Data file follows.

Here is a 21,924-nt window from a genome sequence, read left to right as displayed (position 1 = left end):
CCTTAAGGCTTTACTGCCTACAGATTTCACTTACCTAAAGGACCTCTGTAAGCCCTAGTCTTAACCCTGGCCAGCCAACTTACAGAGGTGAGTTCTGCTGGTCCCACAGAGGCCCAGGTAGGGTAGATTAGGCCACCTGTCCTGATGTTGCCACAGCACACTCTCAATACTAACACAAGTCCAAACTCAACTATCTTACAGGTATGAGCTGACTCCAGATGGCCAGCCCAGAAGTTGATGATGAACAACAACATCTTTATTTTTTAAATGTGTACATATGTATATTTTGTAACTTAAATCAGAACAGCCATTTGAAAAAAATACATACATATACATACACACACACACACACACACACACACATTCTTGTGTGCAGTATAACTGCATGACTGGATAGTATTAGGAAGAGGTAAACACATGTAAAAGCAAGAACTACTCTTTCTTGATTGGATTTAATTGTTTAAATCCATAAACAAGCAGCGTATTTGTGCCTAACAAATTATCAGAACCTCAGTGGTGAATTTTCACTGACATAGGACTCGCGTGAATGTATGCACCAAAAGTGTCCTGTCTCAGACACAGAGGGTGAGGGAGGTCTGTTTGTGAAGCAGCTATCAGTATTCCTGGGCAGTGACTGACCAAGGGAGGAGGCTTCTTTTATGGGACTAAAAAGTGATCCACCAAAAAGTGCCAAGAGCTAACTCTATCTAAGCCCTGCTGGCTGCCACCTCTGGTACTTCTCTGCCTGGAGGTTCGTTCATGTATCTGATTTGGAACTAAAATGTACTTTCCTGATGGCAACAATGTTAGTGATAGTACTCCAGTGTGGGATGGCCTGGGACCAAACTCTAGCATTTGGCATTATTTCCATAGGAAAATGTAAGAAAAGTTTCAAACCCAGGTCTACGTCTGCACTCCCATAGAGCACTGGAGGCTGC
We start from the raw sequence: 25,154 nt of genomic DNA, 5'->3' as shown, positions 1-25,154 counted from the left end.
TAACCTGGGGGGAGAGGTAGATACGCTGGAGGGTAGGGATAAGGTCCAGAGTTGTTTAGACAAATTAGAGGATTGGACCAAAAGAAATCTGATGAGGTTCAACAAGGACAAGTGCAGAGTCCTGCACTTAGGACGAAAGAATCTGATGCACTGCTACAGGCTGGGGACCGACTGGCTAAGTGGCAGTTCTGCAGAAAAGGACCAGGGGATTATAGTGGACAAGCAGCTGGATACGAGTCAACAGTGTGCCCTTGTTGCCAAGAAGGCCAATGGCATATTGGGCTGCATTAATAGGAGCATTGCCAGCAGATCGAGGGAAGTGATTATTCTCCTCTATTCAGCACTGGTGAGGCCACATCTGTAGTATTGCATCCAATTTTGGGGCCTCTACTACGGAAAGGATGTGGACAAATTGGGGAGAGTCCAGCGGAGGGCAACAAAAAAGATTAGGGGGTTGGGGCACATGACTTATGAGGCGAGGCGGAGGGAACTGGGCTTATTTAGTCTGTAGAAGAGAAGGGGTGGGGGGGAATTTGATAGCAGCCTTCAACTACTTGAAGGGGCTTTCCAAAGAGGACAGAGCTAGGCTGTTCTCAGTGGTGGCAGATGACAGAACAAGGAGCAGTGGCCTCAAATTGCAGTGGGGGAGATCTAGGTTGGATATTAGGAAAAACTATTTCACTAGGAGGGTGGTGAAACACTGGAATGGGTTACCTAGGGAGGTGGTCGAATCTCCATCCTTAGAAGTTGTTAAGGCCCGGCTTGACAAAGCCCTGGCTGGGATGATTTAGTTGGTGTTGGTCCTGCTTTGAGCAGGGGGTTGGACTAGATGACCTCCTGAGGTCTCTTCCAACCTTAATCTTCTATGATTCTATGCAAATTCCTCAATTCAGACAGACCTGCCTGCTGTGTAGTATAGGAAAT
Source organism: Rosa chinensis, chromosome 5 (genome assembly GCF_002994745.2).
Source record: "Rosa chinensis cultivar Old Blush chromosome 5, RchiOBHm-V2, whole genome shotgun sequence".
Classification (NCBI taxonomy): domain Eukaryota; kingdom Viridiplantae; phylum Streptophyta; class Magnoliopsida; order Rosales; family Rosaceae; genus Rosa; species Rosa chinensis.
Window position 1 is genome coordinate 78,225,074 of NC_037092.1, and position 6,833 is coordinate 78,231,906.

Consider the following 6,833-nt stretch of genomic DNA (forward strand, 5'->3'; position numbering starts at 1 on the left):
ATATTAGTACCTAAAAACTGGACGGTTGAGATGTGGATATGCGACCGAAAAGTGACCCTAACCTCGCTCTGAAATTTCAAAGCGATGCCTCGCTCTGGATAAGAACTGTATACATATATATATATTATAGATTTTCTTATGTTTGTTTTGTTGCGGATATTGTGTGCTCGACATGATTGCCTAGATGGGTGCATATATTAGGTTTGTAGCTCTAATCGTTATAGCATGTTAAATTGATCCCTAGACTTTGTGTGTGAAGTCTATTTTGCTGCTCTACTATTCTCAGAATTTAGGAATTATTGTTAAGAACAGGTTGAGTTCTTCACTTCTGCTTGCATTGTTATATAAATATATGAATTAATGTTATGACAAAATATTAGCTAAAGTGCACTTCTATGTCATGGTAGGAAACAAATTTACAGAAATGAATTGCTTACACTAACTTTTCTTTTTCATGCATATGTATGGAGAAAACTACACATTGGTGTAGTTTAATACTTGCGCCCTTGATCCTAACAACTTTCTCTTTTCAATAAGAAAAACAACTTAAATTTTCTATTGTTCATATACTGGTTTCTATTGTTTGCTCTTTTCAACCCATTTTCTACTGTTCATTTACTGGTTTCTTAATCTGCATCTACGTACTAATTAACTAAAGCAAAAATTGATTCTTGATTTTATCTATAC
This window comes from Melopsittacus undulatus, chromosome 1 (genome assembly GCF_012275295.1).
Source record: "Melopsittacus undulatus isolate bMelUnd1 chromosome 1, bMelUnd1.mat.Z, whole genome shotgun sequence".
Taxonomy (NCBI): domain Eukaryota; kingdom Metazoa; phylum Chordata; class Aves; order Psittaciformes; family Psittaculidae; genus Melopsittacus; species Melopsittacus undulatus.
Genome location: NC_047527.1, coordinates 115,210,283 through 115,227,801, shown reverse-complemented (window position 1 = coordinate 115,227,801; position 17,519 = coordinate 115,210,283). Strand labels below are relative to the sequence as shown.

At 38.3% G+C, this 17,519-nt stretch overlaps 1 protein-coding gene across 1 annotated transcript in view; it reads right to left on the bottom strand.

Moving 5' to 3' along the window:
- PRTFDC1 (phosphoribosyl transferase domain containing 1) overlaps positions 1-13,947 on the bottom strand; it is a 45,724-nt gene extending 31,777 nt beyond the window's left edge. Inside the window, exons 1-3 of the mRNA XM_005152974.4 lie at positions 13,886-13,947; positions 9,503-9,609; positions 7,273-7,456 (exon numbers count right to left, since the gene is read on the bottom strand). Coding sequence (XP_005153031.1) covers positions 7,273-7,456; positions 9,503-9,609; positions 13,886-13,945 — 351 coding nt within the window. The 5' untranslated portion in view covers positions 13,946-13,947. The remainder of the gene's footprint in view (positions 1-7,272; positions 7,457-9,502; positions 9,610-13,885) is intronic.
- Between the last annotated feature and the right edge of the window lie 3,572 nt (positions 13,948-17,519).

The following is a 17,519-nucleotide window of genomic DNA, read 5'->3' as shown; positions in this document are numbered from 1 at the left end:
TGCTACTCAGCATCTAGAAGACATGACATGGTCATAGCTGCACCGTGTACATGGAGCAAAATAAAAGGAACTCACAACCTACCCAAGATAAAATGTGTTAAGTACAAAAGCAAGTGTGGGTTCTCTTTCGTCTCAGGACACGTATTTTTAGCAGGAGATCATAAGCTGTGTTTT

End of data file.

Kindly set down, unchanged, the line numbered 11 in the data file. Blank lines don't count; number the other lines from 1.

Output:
This window comes from Melopsittacus undulatus, chromosome 1 (genome assembly GCF_012275295.1).